Get prepared for study

It’s great you’re thinking about studying, but as well as deciding what to study here's a checklist of things we suggest you think about before you enrol to help you get prepared for online distance learning.

1. Time

For every course you study you need to allow around 10 hours a week for the duration of the course.

So whether you decide to do one course at a time or more, it’s important to think about how study will fit in with the rest of your life. Our Time Calculator will help you calculate how much time you may have for study. 

Try our Time Calculator

The amount of time needed for study is different for everyone. Use our Time Calculator to help you think about how much time you have available.

Learn more


It’s also good to think about how long the qualification may take to complete and how many courses you might study at a time. Find out how our qualifications are structured and how long they could take: 

2. Computer and internet

Most of our courses are delivered online. This means you will access the course content online, which will include a mix of reading, video and interactive activities. For online learning you need:

  • Regular access to a laptop or desktop computer
  • Reliable broadband internet and a data plan so you can access the course, stream videos and download content. 

If you are unsure if your computer or internet access will work for online learning, please contact us to check before applying to enrol.

Computer skills

Once you know how, our online courses are easy to navigate (and we can help you get started if you need it), but there are a few skills you will need to feel comfortable with, such as:

  • Finding your way around new websites, and reading and completing activities online
  • Asking questions and contributing to discussions in the course
  • Downloading and opening PDF documents
  • Knowing how to save and find electronic documents for future use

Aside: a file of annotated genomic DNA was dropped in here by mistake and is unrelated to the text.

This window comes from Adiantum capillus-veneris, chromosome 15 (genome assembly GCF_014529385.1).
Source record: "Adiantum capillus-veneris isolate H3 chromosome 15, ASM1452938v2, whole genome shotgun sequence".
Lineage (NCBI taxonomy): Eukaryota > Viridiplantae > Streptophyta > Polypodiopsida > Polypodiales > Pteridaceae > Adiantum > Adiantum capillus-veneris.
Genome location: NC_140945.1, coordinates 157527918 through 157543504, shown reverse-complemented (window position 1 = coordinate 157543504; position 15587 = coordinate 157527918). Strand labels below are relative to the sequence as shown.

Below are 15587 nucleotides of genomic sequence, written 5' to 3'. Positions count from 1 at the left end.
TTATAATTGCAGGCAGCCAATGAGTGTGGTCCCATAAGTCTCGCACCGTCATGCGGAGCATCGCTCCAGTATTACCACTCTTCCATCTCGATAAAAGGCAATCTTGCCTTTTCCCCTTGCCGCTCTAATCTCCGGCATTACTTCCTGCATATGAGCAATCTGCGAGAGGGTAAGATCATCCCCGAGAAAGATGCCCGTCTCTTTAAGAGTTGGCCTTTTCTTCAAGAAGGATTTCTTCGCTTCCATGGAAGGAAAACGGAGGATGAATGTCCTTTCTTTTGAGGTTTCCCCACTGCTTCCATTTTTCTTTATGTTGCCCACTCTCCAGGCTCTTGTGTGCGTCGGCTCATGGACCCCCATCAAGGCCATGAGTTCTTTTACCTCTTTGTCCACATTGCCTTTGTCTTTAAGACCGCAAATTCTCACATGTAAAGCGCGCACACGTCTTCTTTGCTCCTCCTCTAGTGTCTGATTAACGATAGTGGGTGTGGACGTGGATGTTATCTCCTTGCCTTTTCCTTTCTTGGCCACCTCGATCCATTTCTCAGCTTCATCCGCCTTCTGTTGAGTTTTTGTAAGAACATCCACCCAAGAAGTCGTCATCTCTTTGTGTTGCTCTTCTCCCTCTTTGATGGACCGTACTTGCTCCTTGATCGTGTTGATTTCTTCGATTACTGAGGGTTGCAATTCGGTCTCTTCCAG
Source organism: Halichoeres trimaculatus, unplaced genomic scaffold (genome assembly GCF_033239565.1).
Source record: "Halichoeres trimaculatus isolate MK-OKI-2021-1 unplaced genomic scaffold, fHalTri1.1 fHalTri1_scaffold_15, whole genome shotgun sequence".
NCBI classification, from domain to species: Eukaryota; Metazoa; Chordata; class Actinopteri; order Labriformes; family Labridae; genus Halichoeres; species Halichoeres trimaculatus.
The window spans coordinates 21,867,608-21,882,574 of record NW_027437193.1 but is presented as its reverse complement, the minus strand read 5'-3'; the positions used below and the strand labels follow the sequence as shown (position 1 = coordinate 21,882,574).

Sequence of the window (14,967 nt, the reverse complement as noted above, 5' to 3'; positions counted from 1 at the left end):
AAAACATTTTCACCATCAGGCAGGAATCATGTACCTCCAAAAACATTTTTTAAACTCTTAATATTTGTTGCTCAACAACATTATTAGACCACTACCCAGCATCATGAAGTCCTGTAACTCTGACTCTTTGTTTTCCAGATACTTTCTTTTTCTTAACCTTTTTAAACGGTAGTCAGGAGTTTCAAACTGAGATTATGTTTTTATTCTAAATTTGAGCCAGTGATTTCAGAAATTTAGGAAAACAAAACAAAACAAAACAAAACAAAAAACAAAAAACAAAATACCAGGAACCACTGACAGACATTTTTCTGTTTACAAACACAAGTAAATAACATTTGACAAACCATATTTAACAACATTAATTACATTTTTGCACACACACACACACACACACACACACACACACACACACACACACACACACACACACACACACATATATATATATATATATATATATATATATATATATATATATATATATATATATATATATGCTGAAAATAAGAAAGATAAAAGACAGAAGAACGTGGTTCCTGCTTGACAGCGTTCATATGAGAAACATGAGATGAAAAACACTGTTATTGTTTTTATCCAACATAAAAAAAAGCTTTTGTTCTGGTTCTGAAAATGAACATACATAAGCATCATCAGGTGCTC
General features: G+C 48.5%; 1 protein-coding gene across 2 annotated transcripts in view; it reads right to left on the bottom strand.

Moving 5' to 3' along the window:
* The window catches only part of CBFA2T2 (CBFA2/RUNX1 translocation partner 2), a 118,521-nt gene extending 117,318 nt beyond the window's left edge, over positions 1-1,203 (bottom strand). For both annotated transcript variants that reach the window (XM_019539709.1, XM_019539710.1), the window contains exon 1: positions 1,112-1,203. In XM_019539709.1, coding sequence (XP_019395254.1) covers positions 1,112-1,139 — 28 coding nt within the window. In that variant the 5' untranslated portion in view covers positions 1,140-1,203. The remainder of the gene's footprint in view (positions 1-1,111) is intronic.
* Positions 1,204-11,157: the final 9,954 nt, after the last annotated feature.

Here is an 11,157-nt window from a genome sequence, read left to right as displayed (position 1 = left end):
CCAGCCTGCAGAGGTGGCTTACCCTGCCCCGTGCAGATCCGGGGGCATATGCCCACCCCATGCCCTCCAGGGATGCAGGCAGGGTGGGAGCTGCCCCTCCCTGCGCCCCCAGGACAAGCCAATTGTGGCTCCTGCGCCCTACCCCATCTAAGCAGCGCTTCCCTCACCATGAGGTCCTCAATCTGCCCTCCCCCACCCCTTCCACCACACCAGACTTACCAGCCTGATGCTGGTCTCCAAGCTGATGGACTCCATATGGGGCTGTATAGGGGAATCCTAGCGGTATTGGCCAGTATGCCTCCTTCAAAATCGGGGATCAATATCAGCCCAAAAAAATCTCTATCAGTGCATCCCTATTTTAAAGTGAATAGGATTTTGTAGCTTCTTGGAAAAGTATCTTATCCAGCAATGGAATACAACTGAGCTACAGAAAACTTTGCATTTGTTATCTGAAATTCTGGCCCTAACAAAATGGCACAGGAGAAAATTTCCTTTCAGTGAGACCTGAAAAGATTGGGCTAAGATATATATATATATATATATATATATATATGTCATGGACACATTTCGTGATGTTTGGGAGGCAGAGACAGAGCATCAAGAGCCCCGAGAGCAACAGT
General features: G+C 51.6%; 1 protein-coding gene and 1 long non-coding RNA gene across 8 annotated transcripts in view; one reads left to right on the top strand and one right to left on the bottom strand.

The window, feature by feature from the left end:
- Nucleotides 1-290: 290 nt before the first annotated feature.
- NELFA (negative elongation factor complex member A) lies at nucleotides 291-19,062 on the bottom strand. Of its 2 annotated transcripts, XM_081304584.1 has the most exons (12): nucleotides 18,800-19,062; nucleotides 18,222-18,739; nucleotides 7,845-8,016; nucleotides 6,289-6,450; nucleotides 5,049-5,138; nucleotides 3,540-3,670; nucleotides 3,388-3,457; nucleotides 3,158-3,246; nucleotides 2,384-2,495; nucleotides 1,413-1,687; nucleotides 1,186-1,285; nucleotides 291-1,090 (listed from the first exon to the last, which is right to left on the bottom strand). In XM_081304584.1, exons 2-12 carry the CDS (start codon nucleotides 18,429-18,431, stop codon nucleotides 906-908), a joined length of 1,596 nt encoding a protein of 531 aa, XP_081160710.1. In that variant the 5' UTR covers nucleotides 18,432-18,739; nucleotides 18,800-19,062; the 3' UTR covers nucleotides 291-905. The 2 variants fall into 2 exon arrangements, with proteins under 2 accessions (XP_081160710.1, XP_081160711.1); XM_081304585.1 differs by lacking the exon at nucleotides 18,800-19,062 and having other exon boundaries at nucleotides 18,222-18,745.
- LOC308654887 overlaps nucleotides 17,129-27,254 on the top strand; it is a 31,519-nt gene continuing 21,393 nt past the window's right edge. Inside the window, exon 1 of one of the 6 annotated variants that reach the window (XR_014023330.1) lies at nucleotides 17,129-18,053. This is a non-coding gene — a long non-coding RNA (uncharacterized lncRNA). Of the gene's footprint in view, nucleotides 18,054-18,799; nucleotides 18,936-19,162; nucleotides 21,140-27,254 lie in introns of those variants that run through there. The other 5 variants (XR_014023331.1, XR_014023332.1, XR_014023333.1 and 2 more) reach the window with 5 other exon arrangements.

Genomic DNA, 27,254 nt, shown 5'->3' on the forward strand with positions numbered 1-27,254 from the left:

• Being able to write assessments using a word processing application such as Word
  • Opening audio and video files, and sometimes you may need to record and upload files.


3. Where to study

With distance learning you can study wherever it suits, but here's some tips to help you think about where you might:

  • Study where you feel comfortable – at a desk, the table, the library. 
  • Try to find somewhere quiet so you can concentrate.
  • If you don’t have a dedicated study space you could store everything you need, such as your laptop, notebook and pens, in one place. That way it’s easy to set up and start studying. 


4. Your support nextworks

Study takes work and commitment. Whether you’re studying full or part-time, or have work, whānau, church, community or sports commitments, you will be busy.  

Let your friends and whānau know you may need support. Every little bit will help you achieve your goals. 

I tended to do my study in the weekends and my wife was great as she would take our two kids out so I could have time to study. My family was very supportive, that was the key.

Richard Miller, New Zealand Diploma in Construction (Level 6) (Quantity Surveying)

We’re here to help

If you have any questions about what you need for study, or want help to plan your study load to make sure it suits how much time you have, feel free to talk to one of our Student Advisors: